Pulitzer Prize-Winning Journalists Eugene Robinson and Wesley Lowery Speak to Annenberg Undergraduates

It’s not every day a Pulitzer Prize-winning journalist speaks to your class. Over the last two weeks, the students in COMM 381: The Journalism of Social Change have doubled down on the honor.

Two Washington Post journalists who separately won Pulitzer Prizes for their coverage of race in America were recent guests to the class, taught by NBC/MSNBC contributor Howard Fineman.

Representing two generations of African American reporters, columnist Eugene Robinson and investigative reporter Wesley Lowery shared their own life experiences and key moments of their careers.

Eugene Robinson

Robinson traced his path from segregated South Carolina to his close journalistic relationship with Barack Obama. Lowery, son of a New York journalist, talked about covering street protests against police in Ferguson, Mo.

“It was a rare privilege for us to get to see America through their eyes and great reporting,” said Fineman. 

Both conversations were off the record, allowing both the guests and the students a chance for candid and open discussion.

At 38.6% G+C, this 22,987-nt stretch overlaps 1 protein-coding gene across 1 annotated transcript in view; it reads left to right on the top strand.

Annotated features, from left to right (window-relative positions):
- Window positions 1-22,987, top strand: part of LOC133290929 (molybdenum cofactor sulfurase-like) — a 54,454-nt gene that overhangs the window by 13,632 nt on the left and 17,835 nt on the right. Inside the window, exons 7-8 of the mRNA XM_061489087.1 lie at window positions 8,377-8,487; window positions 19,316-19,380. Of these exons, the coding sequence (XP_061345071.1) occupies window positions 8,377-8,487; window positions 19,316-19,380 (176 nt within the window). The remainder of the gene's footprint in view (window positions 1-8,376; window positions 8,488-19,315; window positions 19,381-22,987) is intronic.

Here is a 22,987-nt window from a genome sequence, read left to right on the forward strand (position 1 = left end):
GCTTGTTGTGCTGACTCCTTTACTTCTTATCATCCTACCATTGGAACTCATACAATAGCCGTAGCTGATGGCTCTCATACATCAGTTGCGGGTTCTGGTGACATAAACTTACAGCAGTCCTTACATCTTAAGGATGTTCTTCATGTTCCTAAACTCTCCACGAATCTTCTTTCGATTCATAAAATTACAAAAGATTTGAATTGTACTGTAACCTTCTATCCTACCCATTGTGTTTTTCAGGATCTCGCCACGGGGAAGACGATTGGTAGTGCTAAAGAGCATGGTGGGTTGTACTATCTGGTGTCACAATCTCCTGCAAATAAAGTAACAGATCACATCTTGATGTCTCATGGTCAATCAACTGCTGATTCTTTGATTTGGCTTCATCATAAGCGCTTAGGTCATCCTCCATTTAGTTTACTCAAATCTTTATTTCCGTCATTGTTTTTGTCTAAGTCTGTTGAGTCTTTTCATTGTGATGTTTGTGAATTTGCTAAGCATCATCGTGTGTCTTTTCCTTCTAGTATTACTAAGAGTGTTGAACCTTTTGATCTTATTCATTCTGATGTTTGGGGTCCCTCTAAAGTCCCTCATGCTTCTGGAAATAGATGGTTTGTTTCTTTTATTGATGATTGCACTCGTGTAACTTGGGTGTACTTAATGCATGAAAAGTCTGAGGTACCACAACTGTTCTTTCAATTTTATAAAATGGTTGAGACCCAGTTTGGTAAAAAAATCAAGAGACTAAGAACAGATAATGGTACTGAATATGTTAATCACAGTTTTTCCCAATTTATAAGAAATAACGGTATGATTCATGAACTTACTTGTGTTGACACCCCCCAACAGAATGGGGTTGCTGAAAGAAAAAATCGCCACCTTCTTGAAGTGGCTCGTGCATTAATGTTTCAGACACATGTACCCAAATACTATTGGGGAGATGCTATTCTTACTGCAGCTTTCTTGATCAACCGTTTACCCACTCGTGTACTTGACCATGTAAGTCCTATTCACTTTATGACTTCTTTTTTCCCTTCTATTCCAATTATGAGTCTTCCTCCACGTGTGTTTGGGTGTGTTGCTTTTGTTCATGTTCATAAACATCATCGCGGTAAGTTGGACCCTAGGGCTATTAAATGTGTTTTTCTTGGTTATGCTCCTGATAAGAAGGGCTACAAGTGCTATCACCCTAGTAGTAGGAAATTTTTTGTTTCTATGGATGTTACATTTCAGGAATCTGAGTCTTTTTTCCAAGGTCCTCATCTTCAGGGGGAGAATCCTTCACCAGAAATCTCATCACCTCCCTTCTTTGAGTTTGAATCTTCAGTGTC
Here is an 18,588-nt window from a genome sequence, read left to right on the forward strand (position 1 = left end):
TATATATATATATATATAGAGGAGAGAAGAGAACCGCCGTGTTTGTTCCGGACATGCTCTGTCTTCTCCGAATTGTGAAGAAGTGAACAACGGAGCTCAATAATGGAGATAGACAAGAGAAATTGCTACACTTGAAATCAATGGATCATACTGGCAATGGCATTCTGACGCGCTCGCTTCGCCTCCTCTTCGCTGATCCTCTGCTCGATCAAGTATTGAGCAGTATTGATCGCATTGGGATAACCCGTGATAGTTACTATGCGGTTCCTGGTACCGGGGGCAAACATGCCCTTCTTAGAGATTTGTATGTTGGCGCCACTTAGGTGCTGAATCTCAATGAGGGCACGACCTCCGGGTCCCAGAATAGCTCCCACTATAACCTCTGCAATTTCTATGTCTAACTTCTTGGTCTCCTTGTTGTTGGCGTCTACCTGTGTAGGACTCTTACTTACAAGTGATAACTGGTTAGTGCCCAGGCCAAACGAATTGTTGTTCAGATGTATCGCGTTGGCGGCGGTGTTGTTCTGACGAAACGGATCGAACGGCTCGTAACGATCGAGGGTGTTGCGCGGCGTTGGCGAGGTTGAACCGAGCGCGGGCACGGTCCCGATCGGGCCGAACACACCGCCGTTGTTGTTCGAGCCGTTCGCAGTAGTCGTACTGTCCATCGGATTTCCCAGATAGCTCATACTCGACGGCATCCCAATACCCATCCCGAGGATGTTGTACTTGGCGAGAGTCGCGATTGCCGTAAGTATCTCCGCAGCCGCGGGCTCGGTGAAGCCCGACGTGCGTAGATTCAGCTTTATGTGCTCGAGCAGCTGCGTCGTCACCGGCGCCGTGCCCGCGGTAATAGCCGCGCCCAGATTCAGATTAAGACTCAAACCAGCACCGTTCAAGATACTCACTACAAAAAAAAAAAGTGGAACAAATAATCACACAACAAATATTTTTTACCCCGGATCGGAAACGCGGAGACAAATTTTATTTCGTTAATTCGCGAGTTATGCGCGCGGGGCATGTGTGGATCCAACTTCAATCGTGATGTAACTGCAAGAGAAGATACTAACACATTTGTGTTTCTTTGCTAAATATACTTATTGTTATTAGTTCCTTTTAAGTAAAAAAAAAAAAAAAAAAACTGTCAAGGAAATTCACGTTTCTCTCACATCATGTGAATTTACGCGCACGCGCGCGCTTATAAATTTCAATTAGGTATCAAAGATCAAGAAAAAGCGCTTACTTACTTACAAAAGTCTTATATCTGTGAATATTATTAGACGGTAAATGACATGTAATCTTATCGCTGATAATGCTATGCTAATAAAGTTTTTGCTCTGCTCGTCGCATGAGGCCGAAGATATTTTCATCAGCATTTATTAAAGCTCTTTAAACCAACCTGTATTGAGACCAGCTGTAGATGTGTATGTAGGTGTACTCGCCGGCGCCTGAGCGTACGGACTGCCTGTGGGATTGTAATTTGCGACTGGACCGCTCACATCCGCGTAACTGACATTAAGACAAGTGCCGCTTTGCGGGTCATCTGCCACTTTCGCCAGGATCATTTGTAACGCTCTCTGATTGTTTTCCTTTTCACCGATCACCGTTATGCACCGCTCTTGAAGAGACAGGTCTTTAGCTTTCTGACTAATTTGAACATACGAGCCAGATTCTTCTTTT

Wesley Lowery

“It was really an honor to have Eugene Robinson and Wesley Lowery as guests in my class, says Amaka Okonneh C’19. “From our discussions, I was able to gain greater insight into what it takes to be an excellent as well as a renowned journalist. Hands down, hearing from Eugene Robinson and Wesley Lowery were two of the most fascinating experiences I've had at Penn so far.” 

Overall, the class explores how journalism through the centuries has worked to advance social justice issues like racial and gender discrimination, poverty, government corruption and authoritarianism, and the ravages of war. By incorporating weekly talks by practicing journalists, the students explore the continuation of this tradition through both traditional and “new” media.

In addition to Robinson and Lowery, other guests to the class have included Michael Isikoff, Chief Investigative Correspondent for Yahoo! News and Noah Michelson, Editorial Director of HuffPost Personal.